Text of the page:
Davis-Monthan lockdown overPosted: Updated:
TUCSON, Ariz. -- Davis-Monthan Air Force Base went into lockdown Friday amid reports that a gunman had been spotted.
The security situation at the base has since eased.
The Arizona Republic reported that an armed civilian barricaded in a room on the base. Reportedly no hostages were taken and no shots fired.
Police closed Golf Links between Craycroft and Swan along the north side of DM late Friday afternoon creating s
The Tucson Police Department confirmed its SWAT and Bomb Squad were staged "near" Davis-Monthan.
Fox 11 crews reported seeing a long stream of cars exiting DMAFB at Craycroft gate. It was the first large exit since the lockdown started shortly before noon Friday.
While there were reports of "multiple shots fired," Tech. Sgt. J. Russell Martin with DMAFB Public Affairs said no shots have been fired and nobody was hurt. That information conflicts with earlier reports that one person might have been wounded.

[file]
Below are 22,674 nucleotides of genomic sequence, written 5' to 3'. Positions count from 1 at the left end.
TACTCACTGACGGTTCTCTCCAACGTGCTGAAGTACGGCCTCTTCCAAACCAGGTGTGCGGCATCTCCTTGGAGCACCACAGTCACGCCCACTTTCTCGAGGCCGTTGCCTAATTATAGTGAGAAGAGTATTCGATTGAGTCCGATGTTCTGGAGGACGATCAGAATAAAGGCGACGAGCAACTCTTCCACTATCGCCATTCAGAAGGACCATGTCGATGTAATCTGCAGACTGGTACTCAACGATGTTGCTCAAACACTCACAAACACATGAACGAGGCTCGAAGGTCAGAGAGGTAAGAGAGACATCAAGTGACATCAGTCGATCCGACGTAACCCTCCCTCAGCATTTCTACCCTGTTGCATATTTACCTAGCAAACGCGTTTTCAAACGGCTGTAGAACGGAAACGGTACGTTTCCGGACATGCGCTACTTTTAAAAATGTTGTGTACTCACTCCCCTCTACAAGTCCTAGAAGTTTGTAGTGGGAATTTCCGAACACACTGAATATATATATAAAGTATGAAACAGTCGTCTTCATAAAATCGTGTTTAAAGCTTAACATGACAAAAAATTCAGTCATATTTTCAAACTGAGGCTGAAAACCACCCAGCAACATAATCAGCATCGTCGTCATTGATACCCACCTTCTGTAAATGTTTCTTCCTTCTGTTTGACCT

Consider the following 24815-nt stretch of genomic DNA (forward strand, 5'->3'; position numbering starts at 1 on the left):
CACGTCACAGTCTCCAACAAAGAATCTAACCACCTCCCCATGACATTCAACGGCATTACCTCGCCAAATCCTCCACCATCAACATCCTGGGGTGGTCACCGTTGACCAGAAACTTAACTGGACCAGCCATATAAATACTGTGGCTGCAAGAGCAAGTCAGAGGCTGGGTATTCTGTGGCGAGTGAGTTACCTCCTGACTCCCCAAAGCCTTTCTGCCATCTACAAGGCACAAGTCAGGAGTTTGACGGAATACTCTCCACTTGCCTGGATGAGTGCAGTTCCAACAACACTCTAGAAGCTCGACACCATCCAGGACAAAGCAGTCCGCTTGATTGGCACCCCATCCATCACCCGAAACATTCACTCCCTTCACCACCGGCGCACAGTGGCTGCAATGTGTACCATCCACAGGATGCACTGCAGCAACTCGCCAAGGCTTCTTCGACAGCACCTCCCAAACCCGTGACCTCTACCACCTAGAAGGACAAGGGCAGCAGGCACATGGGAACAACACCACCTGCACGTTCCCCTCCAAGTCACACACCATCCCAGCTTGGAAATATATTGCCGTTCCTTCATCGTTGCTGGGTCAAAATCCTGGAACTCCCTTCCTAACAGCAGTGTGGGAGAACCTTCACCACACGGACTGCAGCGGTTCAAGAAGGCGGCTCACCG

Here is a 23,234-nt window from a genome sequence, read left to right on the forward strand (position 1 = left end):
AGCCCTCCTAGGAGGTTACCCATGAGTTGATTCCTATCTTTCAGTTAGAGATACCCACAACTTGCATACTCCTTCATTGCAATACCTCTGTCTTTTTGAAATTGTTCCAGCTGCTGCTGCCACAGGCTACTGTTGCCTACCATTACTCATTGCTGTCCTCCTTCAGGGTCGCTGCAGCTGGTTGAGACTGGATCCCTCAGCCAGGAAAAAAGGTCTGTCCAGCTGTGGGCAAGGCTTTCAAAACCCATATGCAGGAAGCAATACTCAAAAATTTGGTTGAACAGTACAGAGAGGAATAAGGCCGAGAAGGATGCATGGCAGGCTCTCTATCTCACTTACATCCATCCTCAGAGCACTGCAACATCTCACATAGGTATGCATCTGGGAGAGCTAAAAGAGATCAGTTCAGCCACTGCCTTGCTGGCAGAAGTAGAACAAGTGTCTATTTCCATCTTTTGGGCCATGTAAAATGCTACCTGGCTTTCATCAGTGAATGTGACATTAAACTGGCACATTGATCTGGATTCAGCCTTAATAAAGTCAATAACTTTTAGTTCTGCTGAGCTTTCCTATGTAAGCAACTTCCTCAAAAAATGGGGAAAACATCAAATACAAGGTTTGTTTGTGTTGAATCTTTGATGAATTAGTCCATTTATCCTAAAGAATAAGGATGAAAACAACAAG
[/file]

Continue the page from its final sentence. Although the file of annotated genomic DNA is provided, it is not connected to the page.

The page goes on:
"Reports of suspicious activity have caused DM officials to declare a higher state of security," Martin said in an email to media outlets.
Personnel on the base tweeted that they had been warned to stay inside and away from windows.
DM Spokesperson Sgt. James Martin said they had unconfirmed reports of a gunman on base and that the security was stepped up merely as a precaution.
Tucson Fire Department earlier confirmed that crews responded to a shooting call at DMAFB.
TFD says it dispatched two medic units, two fire suppression trucks, one battalion chief and one captain to DMAFB on shooting reports.
Fire tucks and ambulances were seen entering Davis-Monthan from the Craycroft gate.
Martin said an ambulance was called for a woman who was experiencing difficulty with her pregnancy.
Two schools located on the base were on lockdown, as well. Like the base lockdown, the security measures at the school were a precaution.
Those security precautions will remain in place until, "we're sure everyone is safe and secure," said Sgt. Martin.
Davis-Monthan is adjacent to the Pima Air & Space Museum and the "boneyard" for old military and government airplanes that is a popular destination for aviation enthusiasts.